How to specify roofs for cold storage and freezer buildings

Cold-storage building

Cold storage buildings often experience significant vapor drive and greater potential for air infiltration, factors architects need to keep in mind when designing the structures’ roof systems.

AIA partner GAF explains what architects need to know about vapor drive and thermal bridging for cold storage applications.

A “cold storage building” is a building or a portion of a building or structure designed to promote the extended shelf life of perishable products.

When designing the roof of a cold storage building, a major concern is the significant vapor drive that occurs predominantly from the warmer exterior toward the colder interior. This requires two critical measures for roof design: proper placement of a vapor retarder to manage the vapor drive and proper detailing to prevent air infiltration or exfiltration at enclosure transitions and penetrations. The reduction or elimination of thermal bridges is also important; a highly effective thermal boundary keeps the items within the cold storage building at the proper temperature all while using the least amount of energy.

Cold storage buildings are maintained at temperatures that are most often much lower than the exterior temperature. For these cases, the warm, moist outside air wants to move to the interior of the building. The direction of the vapor drive is predominantly from the exterior to the interior. This is especially the case in Southern climates and is generally true for most geographic locations in the U.S. for most months of the year. This means the roofing membrane will act as the vapor retarder and air barrier, keeping vapor and air from getting into the roof system and creating condensation problems. (This blog about condensation, dew point, and roofing provides a more thorough discussion.)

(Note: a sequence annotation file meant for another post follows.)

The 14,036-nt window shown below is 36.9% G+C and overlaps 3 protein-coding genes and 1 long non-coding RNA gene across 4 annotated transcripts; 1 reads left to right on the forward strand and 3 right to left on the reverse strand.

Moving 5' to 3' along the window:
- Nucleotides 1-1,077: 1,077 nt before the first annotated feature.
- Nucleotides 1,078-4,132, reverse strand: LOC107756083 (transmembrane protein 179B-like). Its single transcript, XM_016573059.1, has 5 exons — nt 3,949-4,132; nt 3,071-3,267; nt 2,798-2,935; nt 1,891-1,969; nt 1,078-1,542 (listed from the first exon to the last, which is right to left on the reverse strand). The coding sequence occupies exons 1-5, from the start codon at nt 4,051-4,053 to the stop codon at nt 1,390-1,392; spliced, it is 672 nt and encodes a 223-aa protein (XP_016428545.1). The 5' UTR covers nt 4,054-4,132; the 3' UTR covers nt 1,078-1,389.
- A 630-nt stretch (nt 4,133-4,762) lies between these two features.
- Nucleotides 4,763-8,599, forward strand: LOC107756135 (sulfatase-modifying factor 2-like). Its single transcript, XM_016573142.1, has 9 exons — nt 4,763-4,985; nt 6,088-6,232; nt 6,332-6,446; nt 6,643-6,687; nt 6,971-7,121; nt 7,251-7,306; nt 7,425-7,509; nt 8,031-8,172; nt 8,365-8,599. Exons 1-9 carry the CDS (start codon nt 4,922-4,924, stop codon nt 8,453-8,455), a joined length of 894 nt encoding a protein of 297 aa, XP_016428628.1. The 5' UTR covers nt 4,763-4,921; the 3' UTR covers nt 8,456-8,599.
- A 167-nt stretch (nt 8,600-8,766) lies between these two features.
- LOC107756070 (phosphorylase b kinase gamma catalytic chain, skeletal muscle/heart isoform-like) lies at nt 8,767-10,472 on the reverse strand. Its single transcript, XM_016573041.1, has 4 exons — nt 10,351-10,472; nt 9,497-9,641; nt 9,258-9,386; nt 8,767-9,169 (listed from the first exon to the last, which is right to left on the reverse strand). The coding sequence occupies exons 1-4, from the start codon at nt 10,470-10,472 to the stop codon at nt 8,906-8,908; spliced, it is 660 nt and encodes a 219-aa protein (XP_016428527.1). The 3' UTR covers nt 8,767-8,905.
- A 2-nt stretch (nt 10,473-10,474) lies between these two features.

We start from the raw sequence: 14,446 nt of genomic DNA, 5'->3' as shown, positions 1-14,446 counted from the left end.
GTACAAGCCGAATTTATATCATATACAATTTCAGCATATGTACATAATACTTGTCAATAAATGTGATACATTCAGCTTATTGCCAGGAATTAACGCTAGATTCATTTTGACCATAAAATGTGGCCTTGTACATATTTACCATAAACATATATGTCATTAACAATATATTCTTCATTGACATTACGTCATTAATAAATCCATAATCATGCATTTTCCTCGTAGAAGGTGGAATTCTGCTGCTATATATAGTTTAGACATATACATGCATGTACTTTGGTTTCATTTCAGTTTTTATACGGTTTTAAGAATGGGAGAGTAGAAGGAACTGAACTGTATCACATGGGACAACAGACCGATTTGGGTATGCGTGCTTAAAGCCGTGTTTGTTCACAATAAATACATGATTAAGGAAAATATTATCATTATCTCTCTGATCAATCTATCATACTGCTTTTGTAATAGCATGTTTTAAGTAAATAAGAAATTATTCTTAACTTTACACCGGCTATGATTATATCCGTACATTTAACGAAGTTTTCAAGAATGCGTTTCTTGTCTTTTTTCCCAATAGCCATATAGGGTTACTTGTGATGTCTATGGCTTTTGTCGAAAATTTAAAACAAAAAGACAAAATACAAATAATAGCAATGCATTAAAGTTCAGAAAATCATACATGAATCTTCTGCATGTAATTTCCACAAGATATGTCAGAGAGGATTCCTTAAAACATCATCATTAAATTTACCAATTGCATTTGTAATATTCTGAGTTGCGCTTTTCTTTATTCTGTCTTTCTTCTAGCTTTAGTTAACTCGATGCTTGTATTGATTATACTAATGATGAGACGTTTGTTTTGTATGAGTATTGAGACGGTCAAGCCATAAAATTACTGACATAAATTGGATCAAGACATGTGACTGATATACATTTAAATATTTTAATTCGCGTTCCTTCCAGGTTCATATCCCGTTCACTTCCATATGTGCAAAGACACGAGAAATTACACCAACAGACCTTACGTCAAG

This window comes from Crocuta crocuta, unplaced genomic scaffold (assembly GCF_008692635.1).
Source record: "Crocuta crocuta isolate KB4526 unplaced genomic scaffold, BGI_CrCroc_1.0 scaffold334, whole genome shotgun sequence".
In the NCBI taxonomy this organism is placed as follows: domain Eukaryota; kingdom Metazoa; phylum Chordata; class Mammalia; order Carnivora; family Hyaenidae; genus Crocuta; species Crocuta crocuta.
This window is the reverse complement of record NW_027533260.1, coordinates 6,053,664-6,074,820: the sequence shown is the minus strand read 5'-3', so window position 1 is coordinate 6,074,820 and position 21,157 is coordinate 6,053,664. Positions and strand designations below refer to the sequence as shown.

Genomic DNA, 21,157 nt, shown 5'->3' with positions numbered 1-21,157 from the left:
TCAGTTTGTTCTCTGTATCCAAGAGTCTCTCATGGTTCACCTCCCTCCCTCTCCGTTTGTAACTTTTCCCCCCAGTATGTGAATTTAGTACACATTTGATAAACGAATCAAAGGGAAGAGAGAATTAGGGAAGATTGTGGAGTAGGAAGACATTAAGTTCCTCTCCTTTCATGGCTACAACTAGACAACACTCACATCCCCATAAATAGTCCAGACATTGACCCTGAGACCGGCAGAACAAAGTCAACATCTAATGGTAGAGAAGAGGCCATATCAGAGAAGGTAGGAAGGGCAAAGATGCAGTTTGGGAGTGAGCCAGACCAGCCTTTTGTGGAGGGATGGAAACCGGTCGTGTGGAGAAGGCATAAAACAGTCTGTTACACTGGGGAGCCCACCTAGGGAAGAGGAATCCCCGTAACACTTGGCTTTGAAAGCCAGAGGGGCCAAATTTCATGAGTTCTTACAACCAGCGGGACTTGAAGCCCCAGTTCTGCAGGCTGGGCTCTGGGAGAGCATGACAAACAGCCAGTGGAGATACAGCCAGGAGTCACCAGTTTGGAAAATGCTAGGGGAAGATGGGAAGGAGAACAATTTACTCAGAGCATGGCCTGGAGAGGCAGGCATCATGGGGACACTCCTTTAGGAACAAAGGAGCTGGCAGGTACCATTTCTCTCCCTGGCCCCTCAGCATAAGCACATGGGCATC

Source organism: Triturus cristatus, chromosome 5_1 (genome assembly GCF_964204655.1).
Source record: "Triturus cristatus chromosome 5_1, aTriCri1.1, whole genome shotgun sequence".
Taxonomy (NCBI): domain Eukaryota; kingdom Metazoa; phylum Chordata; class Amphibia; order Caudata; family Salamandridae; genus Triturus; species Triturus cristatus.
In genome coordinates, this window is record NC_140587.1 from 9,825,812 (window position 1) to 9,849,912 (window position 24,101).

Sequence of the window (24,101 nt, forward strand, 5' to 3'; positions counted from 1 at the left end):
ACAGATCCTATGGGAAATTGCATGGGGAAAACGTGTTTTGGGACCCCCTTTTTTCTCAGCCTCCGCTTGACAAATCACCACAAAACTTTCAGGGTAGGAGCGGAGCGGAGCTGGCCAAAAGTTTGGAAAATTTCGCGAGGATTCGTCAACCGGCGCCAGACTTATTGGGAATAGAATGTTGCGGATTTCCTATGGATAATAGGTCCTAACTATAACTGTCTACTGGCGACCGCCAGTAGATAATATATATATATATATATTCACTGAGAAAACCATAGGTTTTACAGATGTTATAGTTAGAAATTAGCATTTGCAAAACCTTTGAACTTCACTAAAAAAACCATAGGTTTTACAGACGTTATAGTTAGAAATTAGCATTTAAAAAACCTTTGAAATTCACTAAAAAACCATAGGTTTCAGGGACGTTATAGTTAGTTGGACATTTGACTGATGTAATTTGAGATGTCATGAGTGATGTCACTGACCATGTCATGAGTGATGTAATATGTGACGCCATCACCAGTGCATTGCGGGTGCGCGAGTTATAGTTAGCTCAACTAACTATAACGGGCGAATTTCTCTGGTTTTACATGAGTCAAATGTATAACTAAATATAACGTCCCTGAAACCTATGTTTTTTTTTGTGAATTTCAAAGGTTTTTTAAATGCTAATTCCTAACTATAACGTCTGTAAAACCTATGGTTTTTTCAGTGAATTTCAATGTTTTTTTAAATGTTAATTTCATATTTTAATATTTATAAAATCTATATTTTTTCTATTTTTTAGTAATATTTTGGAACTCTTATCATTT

Air-transported moisture is a bigger issue than vapor drive because of the comparative amount of actual moisture transported by each process. As shown in Figure 1, air leakage brings in more moisture than vapor diffusion.

Figure 1: Vapor diffusion vs. air leakage, where interior temperature is 70 degrees F and relative humidity is 40%. (Source: Building Science Corporation)

Accordingly, it is critical that a vapor retarder system be continuous when used in cold storage buildings so they also serve as an air barrier. (For more detail, see this blog post about air barriers and vapor retarders).  

Basic concepts of cold storage design

A cold storage building should have an uninterrupted, continuous building enclosure with these attributes:

  • Adequate amounts of insulation and an appropriate attachment method to maintain interior temperature and minimize thermal loss
  • Compensation for thermal expansion and contraction
  • Control of air and water vapor movement

The most common way to achieve these objectives is to use an Exterior Envelope System (EES).  The EES method uses a vapor retarder that is located on the exterior side of the building’s structural system.